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Come and Take it Letters

Sunbury, November 25, 1778


You cannot be ignorant that four armis are in motion to reduce this province; the one is already under the guns of your fort and may be joined when I think proper by Col. Prevost, who is by now at the Meetinghouse. The resistance you can or intend to make will only bring destruction upon this country. On the contrary, if you deliver me the fort which you command, lay down your arms and remain neuter until the fate of America is determined, you shall as well as all the inhabitants of this parish, remain in the peaceable possession of your property. Your answer, which I expect in an hour's time, will determine the fate of this countryt, whether it is to be laid in ashes or remain as above propose.

I am, Sir, your most obedient, & c.
L.O. Fuser, Col. 60th Regiment and
Commander of His Majesty's Troops in
Georgia On His Majesty's Service


To Captain Thomas Morris Commander of the fort in Sunbury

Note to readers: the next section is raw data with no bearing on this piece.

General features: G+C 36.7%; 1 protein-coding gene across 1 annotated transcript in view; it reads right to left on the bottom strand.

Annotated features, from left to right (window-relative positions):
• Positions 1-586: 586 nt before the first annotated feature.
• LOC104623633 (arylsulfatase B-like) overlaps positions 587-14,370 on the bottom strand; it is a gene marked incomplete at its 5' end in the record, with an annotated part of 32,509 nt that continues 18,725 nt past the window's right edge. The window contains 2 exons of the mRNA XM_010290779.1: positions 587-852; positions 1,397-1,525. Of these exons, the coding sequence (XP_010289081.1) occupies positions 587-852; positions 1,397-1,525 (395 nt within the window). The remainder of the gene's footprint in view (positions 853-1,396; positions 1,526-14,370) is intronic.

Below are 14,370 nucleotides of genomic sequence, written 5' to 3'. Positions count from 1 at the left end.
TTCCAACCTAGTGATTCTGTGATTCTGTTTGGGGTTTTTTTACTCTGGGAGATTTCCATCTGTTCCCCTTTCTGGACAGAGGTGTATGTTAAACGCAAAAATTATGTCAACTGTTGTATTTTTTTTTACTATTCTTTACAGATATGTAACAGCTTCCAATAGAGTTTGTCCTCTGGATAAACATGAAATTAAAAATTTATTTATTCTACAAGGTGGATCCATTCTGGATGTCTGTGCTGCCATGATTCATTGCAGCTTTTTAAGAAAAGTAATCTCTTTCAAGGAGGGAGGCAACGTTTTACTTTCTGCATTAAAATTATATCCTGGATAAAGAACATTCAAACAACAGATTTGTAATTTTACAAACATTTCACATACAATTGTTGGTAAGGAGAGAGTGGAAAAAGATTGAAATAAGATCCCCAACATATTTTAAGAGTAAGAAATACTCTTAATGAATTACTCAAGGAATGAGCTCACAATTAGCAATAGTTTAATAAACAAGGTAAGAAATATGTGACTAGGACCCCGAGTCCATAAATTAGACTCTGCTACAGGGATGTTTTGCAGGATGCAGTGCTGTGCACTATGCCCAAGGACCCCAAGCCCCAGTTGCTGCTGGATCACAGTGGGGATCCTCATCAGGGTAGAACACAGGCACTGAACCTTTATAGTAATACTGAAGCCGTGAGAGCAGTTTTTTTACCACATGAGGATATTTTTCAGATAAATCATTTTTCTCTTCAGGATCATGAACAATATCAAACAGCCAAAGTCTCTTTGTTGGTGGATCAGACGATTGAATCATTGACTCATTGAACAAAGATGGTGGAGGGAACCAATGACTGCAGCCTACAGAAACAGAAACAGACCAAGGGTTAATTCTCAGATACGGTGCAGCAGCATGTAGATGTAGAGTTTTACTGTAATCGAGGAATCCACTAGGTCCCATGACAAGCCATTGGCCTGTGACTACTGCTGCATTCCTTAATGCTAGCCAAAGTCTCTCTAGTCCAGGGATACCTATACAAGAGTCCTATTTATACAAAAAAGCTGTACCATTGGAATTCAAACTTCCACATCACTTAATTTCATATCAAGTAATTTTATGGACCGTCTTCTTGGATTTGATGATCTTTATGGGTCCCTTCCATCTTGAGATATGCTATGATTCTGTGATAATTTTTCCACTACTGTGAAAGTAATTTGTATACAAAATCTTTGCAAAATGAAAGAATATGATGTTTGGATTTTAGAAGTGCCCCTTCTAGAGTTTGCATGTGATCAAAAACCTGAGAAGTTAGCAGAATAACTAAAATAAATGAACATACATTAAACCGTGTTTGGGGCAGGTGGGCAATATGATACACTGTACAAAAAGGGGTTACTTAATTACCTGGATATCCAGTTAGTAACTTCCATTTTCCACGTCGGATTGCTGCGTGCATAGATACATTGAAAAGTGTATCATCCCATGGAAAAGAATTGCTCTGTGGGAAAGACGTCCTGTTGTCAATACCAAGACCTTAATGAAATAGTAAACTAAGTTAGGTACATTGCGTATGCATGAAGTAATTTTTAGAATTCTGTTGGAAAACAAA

P.S. Since this letter is closed, some of your people have been firing scattering shot about the town. I am to inform you, that if a stop is not put to such irregular proceedings, I shall burn a house for every shot so fired.

Fort Morris, November 25, 1778


We acknowledge we are not ignorant that your army is in motion to endeavor to reduce this state. We believe it entirely chimerical that Colonel Prevost is at the Meetinghouse; but should it be so, we are in no degree apprehensive of danger from a junction of his army with yours. We have no property, compared with the object we contend for, that we value a rush and would rather perish in a vigorous defence than accept of your proposals.

We, Sir are fighting the battle of America, and therfore disdain to remain neuter till its fate is determined. As to surrendering the fort, receive this laconic reply...Come and Take It.

Major Lane, whom I send with this letter, is directed to satisfy you with respect to the irregular loose firing mentioned on the back of your letter.

I have the honour to be, Sir, your most obedient, & c.
John McIntosh, Lieutenant Colonel
Of the Continetal Troops


Lieut. Col. L.O. Fuser Of His Britannic Majesty's Troops in Georgia.

Major Lane's response, "As soon as he burnt a house at one end of the town they would apply a torch to the other and let the flames meet in the center by a mutual conflagration."


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